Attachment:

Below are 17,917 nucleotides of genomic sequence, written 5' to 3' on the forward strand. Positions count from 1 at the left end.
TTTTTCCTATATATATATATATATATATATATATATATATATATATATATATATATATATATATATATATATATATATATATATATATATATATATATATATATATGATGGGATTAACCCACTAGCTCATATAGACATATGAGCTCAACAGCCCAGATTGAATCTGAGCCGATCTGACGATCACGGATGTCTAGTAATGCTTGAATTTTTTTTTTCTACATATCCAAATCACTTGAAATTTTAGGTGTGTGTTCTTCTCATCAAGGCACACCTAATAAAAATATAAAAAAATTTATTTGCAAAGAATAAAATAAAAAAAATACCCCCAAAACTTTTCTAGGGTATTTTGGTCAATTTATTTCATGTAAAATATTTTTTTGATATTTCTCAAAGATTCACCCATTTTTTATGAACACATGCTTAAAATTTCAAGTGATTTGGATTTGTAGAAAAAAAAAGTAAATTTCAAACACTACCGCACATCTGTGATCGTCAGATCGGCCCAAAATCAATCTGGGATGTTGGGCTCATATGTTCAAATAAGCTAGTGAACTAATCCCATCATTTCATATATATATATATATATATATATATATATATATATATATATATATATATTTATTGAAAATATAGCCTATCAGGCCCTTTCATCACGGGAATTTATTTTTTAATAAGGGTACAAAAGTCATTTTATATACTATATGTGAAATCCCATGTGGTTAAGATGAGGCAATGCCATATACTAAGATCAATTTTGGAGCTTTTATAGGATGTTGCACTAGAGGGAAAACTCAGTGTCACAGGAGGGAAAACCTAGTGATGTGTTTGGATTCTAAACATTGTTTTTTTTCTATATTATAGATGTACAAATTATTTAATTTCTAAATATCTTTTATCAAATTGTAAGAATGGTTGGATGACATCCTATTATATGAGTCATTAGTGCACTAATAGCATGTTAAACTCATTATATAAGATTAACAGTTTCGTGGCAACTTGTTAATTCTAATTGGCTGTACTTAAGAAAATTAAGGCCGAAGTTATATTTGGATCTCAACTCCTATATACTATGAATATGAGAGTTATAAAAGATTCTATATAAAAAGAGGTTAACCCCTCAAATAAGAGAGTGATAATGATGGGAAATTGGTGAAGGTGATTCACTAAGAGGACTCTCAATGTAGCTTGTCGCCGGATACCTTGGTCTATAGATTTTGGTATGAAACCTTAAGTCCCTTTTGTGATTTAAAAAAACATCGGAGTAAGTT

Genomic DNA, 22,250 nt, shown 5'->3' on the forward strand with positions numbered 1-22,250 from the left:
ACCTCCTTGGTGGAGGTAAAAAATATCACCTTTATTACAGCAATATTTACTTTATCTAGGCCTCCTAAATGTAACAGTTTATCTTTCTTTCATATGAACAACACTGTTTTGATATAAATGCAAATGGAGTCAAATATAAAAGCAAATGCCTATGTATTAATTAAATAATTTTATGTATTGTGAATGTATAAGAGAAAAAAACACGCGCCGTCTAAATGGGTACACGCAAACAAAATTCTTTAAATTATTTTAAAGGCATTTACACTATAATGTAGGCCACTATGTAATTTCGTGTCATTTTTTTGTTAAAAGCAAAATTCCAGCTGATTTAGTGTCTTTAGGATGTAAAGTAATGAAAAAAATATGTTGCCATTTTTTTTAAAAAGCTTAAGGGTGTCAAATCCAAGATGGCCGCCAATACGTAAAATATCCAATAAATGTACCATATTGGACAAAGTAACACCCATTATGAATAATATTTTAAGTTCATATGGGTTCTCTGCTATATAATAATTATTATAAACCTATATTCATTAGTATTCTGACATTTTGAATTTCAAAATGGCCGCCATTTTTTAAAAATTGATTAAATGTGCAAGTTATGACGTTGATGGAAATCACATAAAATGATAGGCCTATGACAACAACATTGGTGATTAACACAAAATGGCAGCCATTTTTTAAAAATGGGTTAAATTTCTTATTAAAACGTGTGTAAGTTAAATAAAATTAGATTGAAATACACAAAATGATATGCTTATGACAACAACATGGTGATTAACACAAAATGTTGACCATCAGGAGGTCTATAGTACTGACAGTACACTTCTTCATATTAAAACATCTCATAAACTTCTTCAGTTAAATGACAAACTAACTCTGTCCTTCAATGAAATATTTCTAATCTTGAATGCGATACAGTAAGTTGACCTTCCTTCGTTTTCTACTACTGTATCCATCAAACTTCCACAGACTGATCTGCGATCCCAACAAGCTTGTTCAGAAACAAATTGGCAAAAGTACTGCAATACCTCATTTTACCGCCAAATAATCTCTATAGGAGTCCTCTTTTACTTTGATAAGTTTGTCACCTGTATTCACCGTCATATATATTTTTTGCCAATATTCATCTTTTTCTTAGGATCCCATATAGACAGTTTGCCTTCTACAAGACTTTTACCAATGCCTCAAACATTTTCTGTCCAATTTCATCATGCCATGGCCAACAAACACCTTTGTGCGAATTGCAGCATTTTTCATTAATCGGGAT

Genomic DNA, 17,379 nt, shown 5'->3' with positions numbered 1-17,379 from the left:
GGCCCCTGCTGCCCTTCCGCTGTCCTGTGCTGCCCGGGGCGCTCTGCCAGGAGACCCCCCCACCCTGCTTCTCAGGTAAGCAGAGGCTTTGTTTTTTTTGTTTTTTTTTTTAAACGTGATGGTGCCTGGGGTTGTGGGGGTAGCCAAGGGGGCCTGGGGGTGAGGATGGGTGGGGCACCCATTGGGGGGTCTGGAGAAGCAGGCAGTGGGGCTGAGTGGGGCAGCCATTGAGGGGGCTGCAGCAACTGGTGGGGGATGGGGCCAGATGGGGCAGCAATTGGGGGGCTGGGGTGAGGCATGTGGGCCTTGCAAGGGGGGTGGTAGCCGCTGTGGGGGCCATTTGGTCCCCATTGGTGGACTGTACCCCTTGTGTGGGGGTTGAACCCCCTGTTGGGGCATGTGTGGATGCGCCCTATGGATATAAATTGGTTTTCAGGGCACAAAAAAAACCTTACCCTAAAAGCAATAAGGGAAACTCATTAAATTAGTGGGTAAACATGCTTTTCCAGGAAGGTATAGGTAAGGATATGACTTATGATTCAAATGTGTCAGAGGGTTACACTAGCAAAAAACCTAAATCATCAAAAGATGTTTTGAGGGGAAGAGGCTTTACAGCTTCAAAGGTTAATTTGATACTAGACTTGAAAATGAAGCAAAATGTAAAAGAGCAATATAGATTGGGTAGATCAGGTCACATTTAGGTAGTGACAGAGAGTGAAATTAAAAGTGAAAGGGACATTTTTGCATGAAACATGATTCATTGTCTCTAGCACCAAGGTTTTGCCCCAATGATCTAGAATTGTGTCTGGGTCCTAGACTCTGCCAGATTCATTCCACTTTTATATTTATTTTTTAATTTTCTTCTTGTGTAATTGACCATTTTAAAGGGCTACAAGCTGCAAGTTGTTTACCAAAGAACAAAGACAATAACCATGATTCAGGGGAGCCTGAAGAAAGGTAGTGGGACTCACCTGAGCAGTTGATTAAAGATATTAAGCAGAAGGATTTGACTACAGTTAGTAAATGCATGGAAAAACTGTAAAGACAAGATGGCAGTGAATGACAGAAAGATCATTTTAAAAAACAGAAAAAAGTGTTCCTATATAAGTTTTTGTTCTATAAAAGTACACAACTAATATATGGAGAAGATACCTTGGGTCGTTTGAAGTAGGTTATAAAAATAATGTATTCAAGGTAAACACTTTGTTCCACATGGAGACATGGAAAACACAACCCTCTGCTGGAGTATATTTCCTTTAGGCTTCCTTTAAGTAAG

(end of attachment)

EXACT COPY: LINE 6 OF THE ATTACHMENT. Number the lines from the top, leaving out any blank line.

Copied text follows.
GGCCCCTGCTGCCCTTCCGCTGTCCTGTGCTGCCCGGGGCGCTCTGCCAGGAGACCCCCCCACCCTGCTTCTCAGGTAAGCAGAGGCTTTGTTTTTTTTGTTTTTTTTTTTAAACGTGATGGTGCCTGGGGTTGTGGGGGTAGCCAAGGGGGCCTGGGGGTGAGGATGGGTGGGGCACCCATTGGGGGGTCTGGAGAAGCAGGCAGTGGGGCTGAGTGGGGCAGCCATTGAGGGGGCTGCAGCAACTGGTGGGGGATGGGGCCAGATGGGGCAGCAATTGGGGGGCTGGGGTGAGGCATGTGGGCCTTGCAAGGGGGGTGGTAGCCGCTGTGGGGGCCATTTGGTCCCCATTGGTGGACTGTACCCCTTGTGTGGGGGTTGAACCCCCTGTTGGGGCATGTGTGGATGCGCCCTATGGATATAAATTGGTTTTCAGGGCACAAAAAAAACCTTACCCTAAAAGCAATAAGGGAAACTCATTAAATTAGTGGGTAAACATGCTTTTCCAGGAAGGTATAGGTAAGGATATGACTTATGATTCAAATGTGTCAGAGGGTTACACTAGCAAAAAACCTAAATCATCAAAAGATGTTTTGAGGGGAAGAGGCTTTACAGCTTCAAAGGTTAATTTGATACTAGACTTGAAAATGAAGCAAAATGTAAAAGAGCAATATAGATTGGGTAGATCAGGTCACATTTAGGTAGTGACAGAGAGTGAAATTAAAAGTGAAAGGGACATTTTTGCATGAAACATGATTCATTGTCTCTAGCACCAAGGTTTTGCCCCAATGATCTAGAATTGTGTCTGGGTCCTAGACTCTGCCAGATTCATTCCACTTTTATATTTATTTTTTAATTTTCTTCTTGTGTAATTGACCATTTTAAAGGGCTACAAGCTGCAAGTTGTTTACCAAAGAACAAAGACAATAACCATGATTCAGGGGAGCCTGAAGAAAGGTAGTGGGACTCACCTGAGCAGTTGATTAAAGATATTAAGCAGAAGGATTTGACTACAGTTAGTAAATGCATGGAAAAACTGTAAAGACAAGATGGCAGTGAATGACAGAAAGATCATTTTAAAAAACAGAAAAAAGTGTTCCTATATAAGTTTTTGTTCTATAAAAGTACACAACTAATATATGGAGAAGATACCTTGGGTCGTTTGAAGTAGGTTATAAAAATAATGTATTCAAGGTAAACACTTTGTTCCACATGGAGACATGGAAAACACAACCCTCTGCTGGAGTATATTTCCTTTAGGCTTCCTTTAAGTAAG